Article

In this article, ski and snowboard expert, Raul Guisado, discusses two types of potentially hazardous situations found at ski and snowboard terrain parks.

TERRAIN PARK SAFETY

Ski and snowboard areas have made great strides in improving terrain park safety over the years. However, potentially hazardous situations can still be found at terrain parks. In my experience, poorly designed or maintained terrain park enclosures and jumps still exist at some venues. In incidents that I have investigated, collisions and falls resulting in injury would have been prevented through the use of proper design and/or maintenance.

In this article, I discuss two types of hazards that can be found at ski and snowboard area terrain parks and some precautions that area operators should take to provide a safer environment for their guests.

Terrain Park Enclosures – Fencing, rope, ribbon, and other barricades used to control entry to or exit from a terrain park and/or a feature (e.g. half-pipe) within a terrain park.

Serious collisions and injury can occur when children and novice skiers and snowboarders venture into a terrain park and/or encounter a terrain park feature. The top entry into a terrain park or feature should be well-defined and placed at a point where an alternative route can be taken. In addition, the side boundaries of the park should provide sufficient buffer to prevent collisions between skiers and snowboarders within and outside of the terrain park. The exit of the terrain park or feature should allow sufficient distance for terrain park users to slow down while also requiring riders to reduce their speed before entering an intersecting trail.

Jump Design – Steepness of approach slope, approach length, take-off length, take-off width, take-off ramp curvature, take-off height, jump distance, jump type (e.g. tabletop, step-down, step-up, gap, hip, spine, channel gap, etc.), landing width, landing length, and steepness of landing slope.

Area operators must take safety into consideration when designing any jump within a terrain park. Serious injury can occur on a jump of any size and the risk for injury increases significantly with design flaws. For example, if the approach to the jump is too long or steep for the landing, excessive speeds will likely be reached that can result in the skier or snowboarder overshooting the landing area. In addition, if the curvature of the take-off ramp is too great, skiers and snowboarders can become unintentionally inverted and unable to land on their feet. If the landing area is too short and/or too flat, landing impact forces will be amplified.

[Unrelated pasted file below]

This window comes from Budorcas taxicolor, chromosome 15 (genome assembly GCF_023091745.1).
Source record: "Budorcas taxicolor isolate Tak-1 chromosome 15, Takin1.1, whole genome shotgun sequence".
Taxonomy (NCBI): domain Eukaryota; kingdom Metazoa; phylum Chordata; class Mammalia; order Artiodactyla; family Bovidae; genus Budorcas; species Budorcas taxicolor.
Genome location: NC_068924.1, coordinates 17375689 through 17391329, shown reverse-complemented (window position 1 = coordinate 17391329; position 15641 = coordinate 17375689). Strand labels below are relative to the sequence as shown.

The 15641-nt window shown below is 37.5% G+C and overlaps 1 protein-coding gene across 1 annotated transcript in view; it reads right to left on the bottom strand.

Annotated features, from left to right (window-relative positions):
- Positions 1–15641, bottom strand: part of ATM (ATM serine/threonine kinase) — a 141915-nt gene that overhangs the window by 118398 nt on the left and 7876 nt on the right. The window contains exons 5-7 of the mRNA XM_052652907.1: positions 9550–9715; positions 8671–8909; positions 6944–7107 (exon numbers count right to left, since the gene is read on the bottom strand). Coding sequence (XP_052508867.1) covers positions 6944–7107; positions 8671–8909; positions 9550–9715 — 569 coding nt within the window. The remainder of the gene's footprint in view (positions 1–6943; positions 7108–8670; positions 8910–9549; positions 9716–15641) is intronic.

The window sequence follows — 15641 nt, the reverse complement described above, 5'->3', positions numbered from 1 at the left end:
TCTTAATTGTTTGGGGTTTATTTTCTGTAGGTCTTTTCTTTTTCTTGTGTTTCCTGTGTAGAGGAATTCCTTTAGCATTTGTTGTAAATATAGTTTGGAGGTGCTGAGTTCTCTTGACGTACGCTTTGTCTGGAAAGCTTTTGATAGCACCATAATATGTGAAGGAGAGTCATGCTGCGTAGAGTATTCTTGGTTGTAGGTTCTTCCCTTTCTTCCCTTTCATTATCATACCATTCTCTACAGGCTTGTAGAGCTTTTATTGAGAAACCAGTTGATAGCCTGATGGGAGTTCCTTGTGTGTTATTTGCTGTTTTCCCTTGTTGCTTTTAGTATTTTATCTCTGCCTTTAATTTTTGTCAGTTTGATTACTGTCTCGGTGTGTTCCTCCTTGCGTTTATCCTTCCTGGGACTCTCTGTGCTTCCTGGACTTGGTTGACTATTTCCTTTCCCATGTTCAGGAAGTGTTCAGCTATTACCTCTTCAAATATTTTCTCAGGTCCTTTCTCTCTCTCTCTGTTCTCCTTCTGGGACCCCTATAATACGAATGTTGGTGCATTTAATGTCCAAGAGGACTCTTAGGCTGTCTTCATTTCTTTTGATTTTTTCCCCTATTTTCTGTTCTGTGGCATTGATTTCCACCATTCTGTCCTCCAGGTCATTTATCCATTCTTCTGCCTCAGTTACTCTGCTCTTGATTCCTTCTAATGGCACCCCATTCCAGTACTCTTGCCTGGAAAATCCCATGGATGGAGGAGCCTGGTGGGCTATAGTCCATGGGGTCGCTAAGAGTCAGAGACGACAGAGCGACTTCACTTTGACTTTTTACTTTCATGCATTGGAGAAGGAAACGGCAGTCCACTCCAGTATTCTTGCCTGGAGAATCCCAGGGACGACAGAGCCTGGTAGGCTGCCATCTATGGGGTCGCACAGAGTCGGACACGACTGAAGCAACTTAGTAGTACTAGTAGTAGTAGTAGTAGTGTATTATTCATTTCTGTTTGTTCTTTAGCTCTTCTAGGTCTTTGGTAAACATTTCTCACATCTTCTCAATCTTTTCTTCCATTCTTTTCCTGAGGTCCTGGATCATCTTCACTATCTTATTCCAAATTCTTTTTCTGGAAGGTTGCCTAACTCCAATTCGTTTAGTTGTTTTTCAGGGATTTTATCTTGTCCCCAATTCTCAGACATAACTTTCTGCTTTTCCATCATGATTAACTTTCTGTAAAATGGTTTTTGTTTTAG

Terrain Park Safety Precautions

  • Ensure that terrain park boundaries are well defined and that adequate fencing and closures are in place (e.g. entrance to park, entrance to half-pipe, exit of park, etc.).
  • Post messaging to encourage helmet use and riding within abilities at terrain park entrance.
  • Post NSAA SMART (Start small, Make a plan, Always look, Respect, Take it easy) terrain park safety messaging at terrain park entrance.
  • Post terrain park feature size rating (small, medium, large) and ability level at terrain park entrance.
  • Design feature size and difficulty that are appropriate for the intended rating and ability level of the terrain park.
  • Ensure that the slope and distance between features provide flow and speed control appropriate for the intended rating and ability level of the terrain park.
  • Place flags at the sides of jump take-off points so that riders can assess wind direction and to enhance the visibility of the take-off area.
  • Inspect, test, and maintain terrain parks and features before opening each day and throughout the day to ensure safety.
  • Ensure that pads and protective fencing for trees, lift towers, and other structures within or near the terrain park are in the proper position at all times.
  • Ensure that a protocol is in place for park staff to quickly close the park and/or specific features if dangerous conditions develop (e.g. poor visibility, strong winds, very hard/fast snow, very wet/slow snow, etc.).

WINTER SPORTS INVESTIGATIONS

Our experts are often retained to investigate severe injuries at ski and snowboard areas and other winter sports parks. The scope of our investigations will typically include an analysis of how the injury happened and the condition of the equipment and environment in which it occurred.

For more information visit our Winter Sports practice page.

 

Featured Expert

Raul Guisado, USSA Alpine Coach – Level 500

Raul is an expert in the sports of skiing and snowboarding. He is a former U.S. Ski Team World Cup and Olympic coach and has extensive experience analyzing ski and snowboard terrain and safety protocol. Raul has coached and prepared athletes who competed in the 1998, 2002, 2006, 2010, and 2014 Winter Olympic Games, and has earned the highest possible ski coaching certification level from the United States Ski and Snowboard Association (Alpine-Level 500).